Is there anything wrong with executive pay?

BY FRANCOIS WILBERS
WORK DYNAMICS CEO

Over the last six months South Africa witnessed unprecedented wild cat strikes by workers for higher wages. Sadly these strikes lead to confrontation with the South African Police Services and workers were killed.

At the bottom of this lies a struggle by workers to make ends meet with their current wages and who can blame them?

Forget for a moment whether the farmers at De Doorns complied with the minimum wage determined by the Minister of Labour. The question is who can survive under the current economic circumstances on R70 per day? Then we do not even speak about the 25% unemployed who live far below the breadline.

…the income differential between workers and bosses is simply too large…

At the recent De Doorns strike one of the workers commented that the farmer should not claim that he does not have money for paying his workers a living wage when he recently bought himself a new vehicle and visits his beach house every weekend. I think the crux of the matter is that the income differential between workers and bosses simply is too large.

Compensation for senior executives, especially CEOs, has climbed to levels that strike many as excessive under almost any circumstances. The general conclusion is that the rich get richer, the poor are increasing in number, the upper middle class is having trouble staying even, while the lower middle classes and working classes are losing ground.

The common motivation for the relatively high executive pay is that supply and demand determines the market price to attract and retain top talent. Some business leaders claim that you cannot pay a good executive too much. Successful CEOs are often very influential. This influence does not come cheap and organisations are willing to offer generous salary packages because of the investor confidence these CEOs bring along with them. Unfortunately paying these inflated pay packages do not come with a guarantee that a reputable CEO’s strategies will be successful.

Considering the body of research available and public opinion here are some of the interesting findings:

  • Results of a review of the descriptive evidence for the operation of boards and two empirical studies suggest that social influence may be responsible for significant increments in CEO compensation beyond what economic theories predict. Generous pay awards, bearing only a weak connection to corporate performance, are explained in the context of the social psychology of the boardroom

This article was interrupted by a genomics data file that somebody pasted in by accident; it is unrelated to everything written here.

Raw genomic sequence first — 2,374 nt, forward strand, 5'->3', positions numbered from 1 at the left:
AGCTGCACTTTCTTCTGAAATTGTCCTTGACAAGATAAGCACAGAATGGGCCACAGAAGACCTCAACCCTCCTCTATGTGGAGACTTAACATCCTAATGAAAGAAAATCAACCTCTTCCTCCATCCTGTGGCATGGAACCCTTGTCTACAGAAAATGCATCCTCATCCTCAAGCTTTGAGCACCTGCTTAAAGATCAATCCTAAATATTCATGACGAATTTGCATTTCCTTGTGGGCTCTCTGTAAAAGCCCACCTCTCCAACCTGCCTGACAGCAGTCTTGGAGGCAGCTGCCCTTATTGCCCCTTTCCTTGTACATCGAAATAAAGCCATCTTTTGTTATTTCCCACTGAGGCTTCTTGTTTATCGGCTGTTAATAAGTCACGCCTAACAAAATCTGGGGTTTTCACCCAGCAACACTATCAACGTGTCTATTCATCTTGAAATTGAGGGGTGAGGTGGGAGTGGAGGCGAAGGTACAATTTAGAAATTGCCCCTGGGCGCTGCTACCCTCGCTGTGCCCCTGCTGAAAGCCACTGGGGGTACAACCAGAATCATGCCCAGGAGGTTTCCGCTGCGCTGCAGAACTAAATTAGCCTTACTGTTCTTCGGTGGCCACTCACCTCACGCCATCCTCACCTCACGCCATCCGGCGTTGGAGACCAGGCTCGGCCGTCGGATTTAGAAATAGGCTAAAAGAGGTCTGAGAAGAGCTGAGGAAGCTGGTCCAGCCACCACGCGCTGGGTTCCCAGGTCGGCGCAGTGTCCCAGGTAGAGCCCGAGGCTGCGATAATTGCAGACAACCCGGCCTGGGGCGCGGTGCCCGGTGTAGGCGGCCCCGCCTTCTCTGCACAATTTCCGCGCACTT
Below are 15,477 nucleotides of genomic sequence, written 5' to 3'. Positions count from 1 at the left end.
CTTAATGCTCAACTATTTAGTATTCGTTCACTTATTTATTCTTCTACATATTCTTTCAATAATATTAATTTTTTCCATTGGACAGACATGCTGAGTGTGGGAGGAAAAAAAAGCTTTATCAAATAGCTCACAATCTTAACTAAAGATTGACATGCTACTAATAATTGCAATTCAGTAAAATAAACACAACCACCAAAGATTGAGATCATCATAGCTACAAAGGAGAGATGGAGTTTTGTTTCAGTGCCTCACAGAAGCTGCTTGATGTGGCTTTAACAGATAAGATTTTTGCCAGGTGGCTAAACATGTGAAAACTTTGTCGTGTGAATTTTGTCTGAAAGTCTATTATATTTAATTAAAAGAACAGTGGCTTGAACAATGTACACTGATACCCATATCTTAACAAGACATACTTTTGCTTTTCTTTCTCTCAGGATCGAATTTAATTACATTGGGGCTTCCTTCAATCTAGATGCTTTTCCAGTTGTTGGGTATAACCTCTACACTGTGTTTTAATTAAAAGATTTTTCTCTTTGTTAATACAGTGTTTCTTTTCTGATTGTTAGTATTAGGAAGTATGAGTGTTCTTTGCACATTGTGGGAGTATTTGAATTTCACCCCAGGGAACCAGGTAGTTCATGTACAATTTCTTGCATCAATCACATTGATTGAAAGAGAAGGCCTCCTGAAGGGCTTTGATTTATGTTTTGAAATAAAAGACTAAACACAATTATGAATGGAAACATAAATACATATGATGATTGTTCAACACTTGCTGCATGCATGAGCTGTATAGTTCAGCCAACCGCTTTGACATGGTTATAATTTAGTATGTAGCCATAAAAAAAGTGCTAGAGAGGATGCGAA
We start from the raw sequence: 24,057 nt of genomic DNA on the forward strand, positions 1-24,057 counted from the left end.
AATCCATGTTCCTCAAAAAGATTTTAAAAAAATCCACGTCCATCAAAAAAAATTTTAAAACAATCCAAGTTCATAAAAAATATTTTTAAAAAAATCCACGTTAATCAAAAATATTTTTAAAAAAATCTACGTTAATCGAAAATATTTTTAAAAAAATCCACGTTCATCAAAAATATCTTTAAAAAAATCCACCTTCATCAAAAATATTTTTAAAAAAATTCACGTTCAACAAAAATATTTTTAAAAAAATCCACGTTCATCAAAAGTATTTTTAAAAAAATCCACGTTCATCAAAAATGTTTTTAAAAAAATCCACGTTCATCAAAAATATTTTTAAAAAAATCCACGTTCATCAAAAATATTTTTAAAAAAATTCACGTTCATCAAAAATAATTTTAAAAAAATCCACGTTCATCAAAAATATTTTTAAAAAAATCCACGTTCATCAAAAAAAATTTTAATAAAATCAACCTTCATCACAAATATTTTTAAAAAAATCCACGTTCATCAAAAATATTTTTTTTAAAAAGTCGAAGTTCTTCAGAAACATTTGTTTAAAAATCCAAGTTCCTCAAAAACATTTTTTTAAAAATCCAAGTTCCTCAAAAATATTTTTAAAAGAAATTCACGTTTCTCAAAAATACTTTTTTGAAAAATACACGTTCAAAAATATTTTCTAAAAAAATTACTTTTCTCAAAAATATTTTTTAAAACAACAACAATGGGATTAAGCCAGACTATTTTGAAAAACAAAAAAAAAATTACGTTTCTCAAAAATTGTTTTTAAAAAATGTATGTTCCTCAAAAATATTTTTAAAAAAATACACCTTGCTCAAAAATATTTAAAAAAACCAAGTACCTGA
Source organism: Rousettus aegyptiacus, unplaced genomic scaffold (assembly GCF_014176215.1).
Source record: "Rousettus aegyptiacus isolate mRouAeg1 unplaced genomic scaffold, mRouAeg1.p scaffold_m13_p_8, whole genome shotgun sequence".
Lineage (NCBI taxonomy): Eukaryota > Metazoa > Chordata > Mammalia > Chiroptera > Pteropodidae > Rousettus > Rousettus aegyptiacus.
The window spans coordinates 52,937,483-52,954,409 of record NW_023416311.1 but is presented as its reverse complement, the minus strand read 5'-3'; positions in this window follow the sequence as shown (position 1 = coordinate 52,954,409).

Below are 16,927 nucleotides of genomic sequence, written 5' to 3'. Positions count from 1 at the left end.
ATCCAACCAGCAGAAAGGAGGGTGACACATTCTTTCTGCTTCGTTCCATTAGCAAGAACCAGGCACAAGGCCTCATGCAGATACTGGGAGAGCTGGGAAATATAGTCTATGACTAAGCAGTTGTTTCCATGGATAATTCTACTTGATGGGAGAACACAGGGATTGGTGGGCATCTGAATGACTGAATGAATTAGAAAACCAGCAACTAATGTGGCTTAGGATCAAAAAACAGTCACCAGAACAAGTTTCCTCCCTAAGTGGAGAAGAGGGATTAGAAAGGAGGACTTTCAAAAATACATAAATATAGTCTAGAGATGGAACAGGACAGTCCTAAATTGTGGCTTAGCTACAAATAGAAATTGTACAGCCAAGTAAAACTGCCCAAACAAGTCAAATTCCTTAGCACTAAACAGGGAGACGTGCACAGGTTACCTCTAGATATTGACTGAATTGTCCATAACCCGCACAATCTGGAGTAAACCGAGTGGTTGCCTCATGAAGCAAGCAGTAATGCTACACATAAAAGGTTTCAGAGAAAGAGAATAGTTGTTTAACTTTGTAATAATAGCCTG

• The high income differential between executives and lower level workers at the same company lead to a sense of unfairness which lowers their morale and loyalty. This has a detrimental or counter-productive effect on the morale of the employees.
  • Executive incentives have over-emphasised short-term performance, encouraged excessive risk-taking, and failed to penalise poor performance.
  • In a survey conducted by Adcorp it was found that chief executives’ remuneration is not justified by several appropriate metrics, including (but most importantly) profitability.
  • Strikes in the petroleum and coal sectors, indicated that the excessive increases awarded to executive directors and heads of the relevant companies caused a serious breach of trust between employees and management.
  • Some executives do earn obscene amounts of money by any standard and the yawning chasm between the pay of company directors and the lowest-paid workers is too wide for comfort in a society where so many are unemployed and struggling to survive.
  • After reviewing empirical research, the International Labour Organisation concluded that there is little or no evidence of a relationship between executive pay and company performance.
  • The ethics of the growing differentials are rarely addressed in the literature on compensation. It is mooted that the lack of ethical scrutiny affects staff morale and performance by non-managerial employees adversely.
  • There would appear to be no evidence to suggest that the growing gap between the pay of executives and that of the average employee generates long-term enterprise value.
  • A combination of shareholder impotence, director self-interest and CEO domination has rendered many board directors favourably disposed – if not beholden – to overpay their corporation’s CEO at the expense of the stakeholders.
  • Wealth and inequality awaken justice concerns. Substantial gaps between what people think is just and what they see around them generate judgments of injustice, setting in motion a train of negative consequences for individuals and society.
  • Executive compensation and incentives systems have been shown to be dysfunctional, misaligned and short-sighted. Greed and narrow self-interest have thrived, and risk and stewardship have been too often ignored.

…there is little or no evidence of a relationship between executive pay and company performance…

Considering the above the author shares the concern of the remuneration ghuru Drucker that the current extreme level of income inequality is not sustainable. If the moral and ethical implications of the inequality in remuneration between executive pay and average workers are ignored it has the potential for more serious social convulsion than what was experienced at Marikana and De Doorns.

Business leaders should take up the responsibility for ensuring that ethical considerations are factored into remuneration strategies for the long-term interest of all the stakeholders of the business and not only the short-term interest of executives and shareholders.